Top 3 Companies in the Aluminum Industry With the Lowest Price to Book Ratio (AA, CENX, KALU) 1 hours 46 minutes ago - Financial News Network Online - News Corner via Comtex
Below are the three companies in the Aluminum industry with the lowest price to book ratios. Often companies with the lowest ratio present the greatest value to investors.Alcoa (NYSE:AA) is lowest with a price to book ratio of 0.73. Alcoa Inc. produces primary aluminum, fabricated aluminum, and alumina, and participates in mining, refining, smelting, fabricating, and recycling. The Company serves customers worldwide primarily in the transportation, packaging, building, and industrial markets with both fabricated and finished products. Potential upside of 28.4% exists for Alcoa, based on a current level of $10.20 and analysts' average consensus price target of $13.10. The stock should run into initial resistance at its 50-day moving average (MA) of $10.55 and subsequent resistance at its 200-day MA of $14.43.
Century Aluminum (NASDAQ:CENX) is next with a price to book ratio of 0.85. Century Aluminum has traded 671,000 shares thus far today, vs. average volume of 1.8 million shares per day. The stock has underperformed the Dow (-3.2% to the Dow's -0.6%) and underperformed the S&P 500 (-3.2% to the S&P's -0.6%) during today's trading.
Finishing up the bottom three is Kaiser Aluminum (NASDAQ:KALU), with a price to book ratio of 0.93. Kaiser Aluminum share prices have moved between a 52-week high of $57.29 and a 52-week low of $40.12 and are now trading 15% above that low price at $46.27 per share. The 200-day and 50-day moving averages have moved 0.05% lower and 0.31% lower over the past week, respectively.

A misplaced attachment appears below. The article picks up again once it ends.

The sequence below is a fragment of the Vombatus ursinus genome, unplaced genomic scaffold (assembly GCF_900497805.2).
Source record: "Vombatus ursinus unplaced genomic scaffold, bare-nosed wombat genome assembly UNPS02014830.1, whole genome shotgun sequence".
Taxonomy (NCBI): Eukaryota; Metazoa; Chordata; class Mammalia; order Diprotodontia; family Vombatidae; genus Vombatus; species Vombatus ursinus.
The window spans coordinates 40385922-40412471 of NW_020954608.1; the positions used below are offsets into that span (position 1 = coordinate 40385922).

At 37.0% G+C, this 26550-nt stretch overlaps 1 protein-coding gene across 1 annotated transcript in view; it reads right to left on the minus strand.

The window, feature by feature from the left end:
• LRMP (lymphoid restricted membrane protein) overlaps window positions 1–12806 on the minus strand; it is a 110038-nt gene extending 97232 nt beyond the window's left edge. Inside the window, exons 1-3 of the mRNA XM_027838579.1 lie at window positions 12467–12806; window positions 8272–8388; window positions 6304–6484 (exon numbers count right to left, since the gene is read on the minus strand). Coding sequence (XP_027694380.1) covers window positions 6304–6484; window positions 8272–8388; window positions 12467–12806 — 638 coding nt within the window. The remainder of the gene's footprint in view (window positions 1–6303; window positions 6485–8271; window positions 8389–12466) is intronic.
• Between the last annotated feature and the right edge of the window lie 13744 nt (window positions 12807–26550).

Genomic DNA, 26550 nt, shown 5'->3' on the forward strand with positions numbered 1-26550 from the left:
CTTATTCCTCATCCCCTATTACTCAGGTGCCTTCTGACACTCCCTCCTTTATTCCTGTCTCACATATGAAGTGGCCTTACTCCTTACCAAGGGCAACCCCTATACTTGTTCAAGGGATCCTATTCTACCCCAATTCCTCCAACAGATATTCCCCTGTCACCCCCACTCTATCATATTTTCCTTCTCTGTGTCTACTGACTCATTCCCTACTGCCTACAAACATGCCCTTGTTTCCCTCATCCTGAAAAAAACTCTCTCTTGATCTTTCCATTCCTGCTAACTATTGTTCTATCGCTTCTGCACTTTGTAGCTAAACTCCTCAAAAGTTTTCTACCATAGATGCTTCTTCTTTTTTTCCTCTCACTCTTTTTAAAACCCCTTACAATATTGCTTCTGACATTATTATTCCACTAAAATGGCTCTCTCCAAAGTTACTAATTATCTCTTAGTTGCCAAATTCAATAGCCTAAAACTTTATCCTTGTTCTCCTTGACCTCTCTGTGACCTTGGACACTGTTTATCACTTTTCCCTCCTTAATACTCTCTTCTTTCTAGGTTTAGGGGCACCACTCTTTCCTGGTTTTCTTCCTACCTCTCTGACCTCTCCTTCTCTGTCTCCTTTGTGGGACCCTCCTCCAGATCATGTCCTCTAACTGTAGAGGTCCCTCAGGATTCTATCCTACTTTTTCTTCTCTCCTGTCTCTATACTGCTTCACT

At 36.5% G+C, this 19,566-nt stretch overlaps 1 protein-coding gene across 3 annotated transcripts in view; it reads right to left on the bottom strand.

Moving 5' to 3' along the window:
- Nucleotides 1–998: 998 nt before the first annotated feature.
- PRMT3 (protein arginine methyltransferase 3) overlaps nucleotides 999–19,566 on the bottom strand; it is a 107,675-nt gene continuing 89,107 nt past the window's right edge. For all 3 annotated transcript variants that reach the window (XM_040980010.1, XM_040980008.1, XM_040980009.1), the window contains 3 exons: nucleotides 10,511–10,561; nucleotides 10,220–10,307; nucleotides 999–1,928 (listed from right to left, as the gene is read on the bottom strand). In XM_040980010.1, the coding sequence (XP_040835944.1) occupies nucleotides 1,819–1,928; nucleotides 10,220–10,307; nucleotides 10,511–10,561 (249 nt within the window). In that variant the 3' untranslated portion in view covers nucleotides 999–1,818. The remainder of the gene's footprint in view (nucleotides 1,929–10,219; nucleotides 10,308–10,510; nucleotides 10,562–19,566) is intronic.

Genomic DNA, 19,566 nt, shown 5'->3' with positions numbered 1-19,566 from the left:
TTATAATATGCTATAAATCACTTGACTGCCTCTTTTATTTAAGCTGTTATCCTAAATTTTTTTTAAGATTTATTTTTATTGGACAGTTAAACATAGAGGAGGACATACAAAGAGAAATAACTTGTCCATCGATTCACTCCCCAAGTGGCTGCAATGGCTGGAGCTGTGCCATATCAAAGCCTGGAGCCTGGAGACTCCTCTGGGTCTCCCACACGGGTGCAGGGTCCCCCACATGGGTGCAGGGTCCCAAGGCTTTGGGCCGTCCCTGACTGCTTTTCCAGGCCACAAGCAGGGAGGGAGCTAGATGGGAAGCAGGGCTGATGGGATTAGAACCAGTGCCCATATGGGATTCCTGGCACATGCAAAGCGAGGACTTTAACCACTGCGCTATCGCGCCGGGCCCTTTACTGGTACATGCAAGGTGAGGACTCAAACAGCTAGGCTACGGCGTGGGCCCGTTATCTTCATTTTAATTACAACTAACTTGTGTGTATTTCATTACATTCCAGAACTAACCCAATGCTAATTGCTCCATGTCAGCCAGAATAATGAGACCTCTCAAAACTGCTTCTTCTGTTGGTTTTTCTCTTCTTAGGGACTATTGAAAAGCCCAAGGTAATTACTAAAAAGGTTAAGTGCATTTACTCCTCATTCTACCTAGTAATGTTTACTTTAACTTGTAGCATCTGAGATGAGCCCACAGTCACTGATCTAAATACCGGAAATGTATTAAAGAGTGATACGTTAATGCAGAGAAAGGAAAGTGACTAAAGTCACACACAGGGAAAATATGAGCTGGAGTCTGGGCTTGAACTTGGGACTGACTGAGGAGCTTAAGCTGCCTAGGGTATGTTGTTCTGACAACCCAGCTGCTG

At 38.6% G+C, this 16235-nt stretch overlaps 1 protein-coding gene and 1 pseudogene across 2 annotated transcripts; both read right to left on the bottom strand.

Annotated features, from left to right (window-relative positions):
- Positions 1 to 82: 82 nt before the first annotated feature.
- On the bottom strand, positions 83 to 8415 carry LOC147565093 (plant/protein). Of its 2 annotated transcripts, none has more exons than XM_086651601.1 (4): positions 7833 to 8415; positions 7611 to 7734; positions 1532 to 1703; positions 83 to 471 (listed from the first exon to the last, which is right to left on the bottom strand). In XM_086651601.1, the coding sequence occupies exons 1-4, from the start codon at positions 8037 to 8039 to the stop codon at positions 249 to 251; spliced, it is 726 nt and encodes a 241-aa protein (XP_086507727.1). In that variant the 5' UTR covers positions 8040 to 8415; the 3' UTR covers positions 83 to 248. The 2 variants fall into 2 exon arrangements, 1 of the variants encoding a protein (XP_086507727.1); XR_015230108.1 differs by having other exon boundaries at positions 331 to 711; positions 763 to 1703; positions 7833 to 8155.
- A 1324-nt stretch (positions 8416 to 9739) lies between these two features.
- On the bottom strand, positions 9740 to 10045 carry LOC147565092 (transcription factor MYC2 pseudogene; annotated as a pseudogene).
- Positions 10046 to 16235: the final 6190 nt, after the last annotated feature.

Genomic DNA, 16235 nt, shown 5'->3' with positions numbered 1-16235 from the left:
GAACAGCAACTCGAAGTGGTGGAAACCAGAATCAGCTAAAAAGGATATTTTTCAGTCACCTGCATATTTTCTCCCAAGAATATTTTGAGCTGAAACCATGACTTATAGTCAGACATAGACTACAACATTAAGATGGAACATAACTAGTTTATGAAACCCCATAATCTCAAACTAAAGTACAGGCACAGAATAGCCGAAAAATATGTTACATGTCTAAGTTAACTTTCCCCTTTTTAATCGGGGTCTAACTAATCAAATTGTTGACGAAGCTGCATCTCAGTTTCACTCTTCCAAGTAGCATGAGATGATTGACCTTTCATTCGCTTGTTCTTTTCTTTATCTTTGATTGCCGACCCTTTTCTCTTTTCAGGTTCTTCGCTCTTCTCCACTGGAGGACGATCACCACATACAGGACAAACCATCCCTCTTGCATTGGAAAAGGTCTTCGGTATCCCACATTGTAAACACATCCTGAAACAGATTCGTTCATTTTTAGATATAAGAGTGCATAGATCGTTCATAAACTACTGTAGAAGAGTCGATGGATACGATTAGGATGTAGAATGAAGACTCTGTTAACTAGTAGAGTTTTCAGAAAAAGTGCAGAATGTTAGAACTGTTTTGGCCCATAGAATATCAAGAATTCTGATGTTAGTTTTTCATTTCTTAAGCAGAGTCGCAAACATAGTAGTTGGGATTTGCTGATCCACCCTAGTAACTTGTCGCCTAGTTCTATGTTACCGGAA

I didn't need to read this today to happily buy 2700 shares at $10.13. Are you kidding me? Stock is cheap! Only fools are selling at these prices. Smart money is buying.
Debt is the vehicle for growth, as the commodity increases, the govt devalues the dollar. The wealth is in paying back debt at 50% value it was encumbered at five years later, when the value of the underlying commodity is 200%--the same way your house value was grown before they killed the golden goose.
Your house, 400K, became $440K in three years, not because it was a good investment, but because it was valued in depreciating dollars against real things, like gold silver aluminum and cotton.
That's the value of this company, it's cheap, cheaper today as folks don't get it, and will be a cash cow as good as silver and gold.
Better--it actually goes into products that are used.
AA is the best of breed. If you're worried about ups and downs, sell a few covered calls at $11 due this Friday for a dime. Make your OWN "dividend".